I just saw two different ninja movies this year that were trying to push the genre forward but ended very very flat and a total waste of time. both started out with such video game-esque promise, but ending with tragedies so devastating and unearned that calling them pretentious isn't even the right word because they're way too goofy - one is called Goemon, the other is called Kamui. And the last thing I wanna see is a cynical samurai movie drabbed down by gravitas. I just thought Miika could be having more fun than he did with the material, especially the action sequences.

I just thought all that a-team-esque build up would pay off more, but they just ended up clashing swords anyway. there's this kungfu movie (I mostly know kungfu movies and have maybe only seen two dozen samurai movies in my life) called Master of the Flying Guillotine that ended with an epic showdown with all that a-team-esque booby traps, from the 70s. You should check it out, very goofy but satisfying.
“Tragedy is a close-up; comedy, a long shot.”
- Buster Keaton

Mr. Merrill Lehrl

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Re: 13 Assassins
« Reply #6 on: June 12, 2011, 05:55:58 AM »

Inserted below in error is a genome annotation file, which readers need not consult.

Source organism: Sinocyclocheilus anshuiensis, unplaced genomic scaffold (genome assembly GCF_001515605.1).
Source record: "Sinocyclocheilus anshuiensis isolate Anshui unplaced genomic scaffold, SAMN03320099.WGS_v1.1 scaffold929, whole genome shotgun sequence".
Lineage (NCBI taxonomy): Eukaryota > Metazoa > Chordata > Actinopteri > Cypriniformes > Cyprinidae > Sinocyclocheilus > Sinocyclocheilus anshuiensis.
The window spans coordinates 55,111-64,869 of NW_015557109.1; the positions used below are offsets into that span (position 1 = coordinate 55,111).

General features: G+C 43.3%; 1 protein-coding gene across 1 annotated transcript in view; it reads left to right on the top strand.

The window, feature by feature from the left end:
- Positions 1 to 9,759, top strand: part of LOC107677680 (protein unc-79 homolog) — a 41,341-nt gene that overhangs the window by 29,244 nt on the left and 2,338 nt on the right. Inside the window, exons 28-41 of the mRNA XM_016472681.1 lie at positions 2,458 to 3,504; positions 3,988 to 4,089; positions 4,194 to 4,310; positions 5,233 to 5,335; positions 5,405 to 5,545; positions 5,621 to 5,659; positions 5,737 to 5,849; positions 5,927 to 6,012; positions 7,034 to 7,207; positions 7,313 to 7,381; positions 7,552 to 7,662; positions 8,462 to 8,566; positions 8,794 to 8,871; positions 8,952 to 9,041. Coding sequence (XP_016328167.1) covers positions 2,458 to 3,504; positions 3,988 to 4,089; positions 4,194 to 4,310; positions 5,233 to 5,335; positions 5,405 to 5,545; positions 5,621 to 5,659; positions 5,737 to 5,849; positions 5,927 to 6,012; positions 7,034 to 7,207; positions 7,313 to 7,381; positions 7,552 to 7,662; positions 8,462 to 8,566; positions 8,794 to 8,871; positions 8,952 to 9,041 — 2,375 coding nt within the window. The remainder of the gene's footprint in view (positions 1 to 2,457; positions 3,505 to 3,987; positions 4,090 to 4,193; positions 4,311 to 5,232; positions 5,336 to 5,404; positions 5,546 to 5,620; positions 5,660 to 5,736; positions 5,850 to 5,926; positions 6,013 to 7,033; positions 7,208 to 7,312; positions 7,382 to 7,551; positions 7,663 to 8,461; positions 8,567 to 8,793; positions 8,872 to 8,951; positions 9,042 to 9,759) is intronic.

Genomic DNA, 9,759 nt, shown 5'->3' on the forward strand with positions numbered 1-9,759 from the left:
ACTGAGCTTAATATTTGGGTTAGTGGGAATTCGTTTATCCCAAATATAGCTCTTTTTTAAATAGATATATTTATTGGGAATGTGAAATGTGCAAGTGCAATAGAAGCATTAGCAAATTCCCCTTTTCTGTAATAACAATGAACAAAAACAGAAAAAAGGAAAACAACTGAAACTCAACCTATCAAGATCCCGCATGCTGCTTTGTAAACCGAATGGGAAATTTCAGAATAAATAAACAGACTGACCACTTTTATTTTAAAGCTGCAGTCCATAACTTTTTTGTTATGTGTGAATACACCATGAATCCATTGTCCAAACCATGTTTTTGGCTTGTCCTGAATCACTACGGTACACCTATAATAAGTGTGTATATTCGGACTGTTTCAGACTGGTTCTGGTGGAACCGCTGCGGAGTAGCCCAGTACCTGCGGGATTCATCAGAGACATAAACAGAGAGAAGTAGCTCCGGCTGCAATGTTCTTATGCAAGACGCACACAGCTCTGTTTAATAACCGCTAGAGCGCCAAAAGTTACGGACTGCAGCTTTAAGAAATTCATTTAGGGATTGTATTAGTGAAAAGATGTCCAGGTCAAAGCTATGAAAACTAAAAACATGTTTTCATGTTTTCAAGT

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I've seen Master of the Flying Guillotine theatrically during a glorious New Year's Day triple-feature programmed by the guy I spoke of in the Wu Xia thread.  It was the first and continued with Gates of Hell aka City of the Living Dead and concluded with Lady Terminator.  I've mentioned the impact Lady Terminator had on me.  That was a great day.

Kung fu movies work to an incredible degree in the theater.  The same programmer has shown 35mm prints of, that I've attended, Shaolin vs. Lama, Snake in the Eagle's Shadow, Fatal Flying Guillotine, Opium and the Kung Fu Master (a GORGEOUS print), Bastard Swordsman, and Fist of the White Lotus.  He has an interesting story.  At one point he was purchasing trailers off a shady guy on eBay, and the trailers were in such great shape that he asked the guy where he was finding them.  He (the seller) didn't respond, and the programmer became suspicious.  He (the programmer) rummaged through the boxes the trailers had been sent in and found an address to a theater in the Chinatown of Vancouver BC.  Discovering the theater was closed but owned by the Shaw Bros he contacted a daughter of one of the bros and offered to salvage remaining prints from the theater for tax purposes.  The daughter agreed and sent a key.  He brought the key to the theater, which was now located in a notoriously rundown and drug heavy section of the city, and unearthed a treasure cove of film prints from beneath the screen.  These he sent to some genre society in Austin where they're being sorted and assembled.  So every now and again an event occurs.  For example my favorite was the screening of Boxer's Omen, a completely bonkers black magic Shaw Bros. kung fu film involving rats and vomit and levitation etc.  People go nuts at these screenings.  I go nuts at these screenings.
“If I had to hold up the most heavily fortified bank in America,” Bolaño says, “I’d take a gang of poets. The attempt would probably end in disaster, but it would be beautiful.”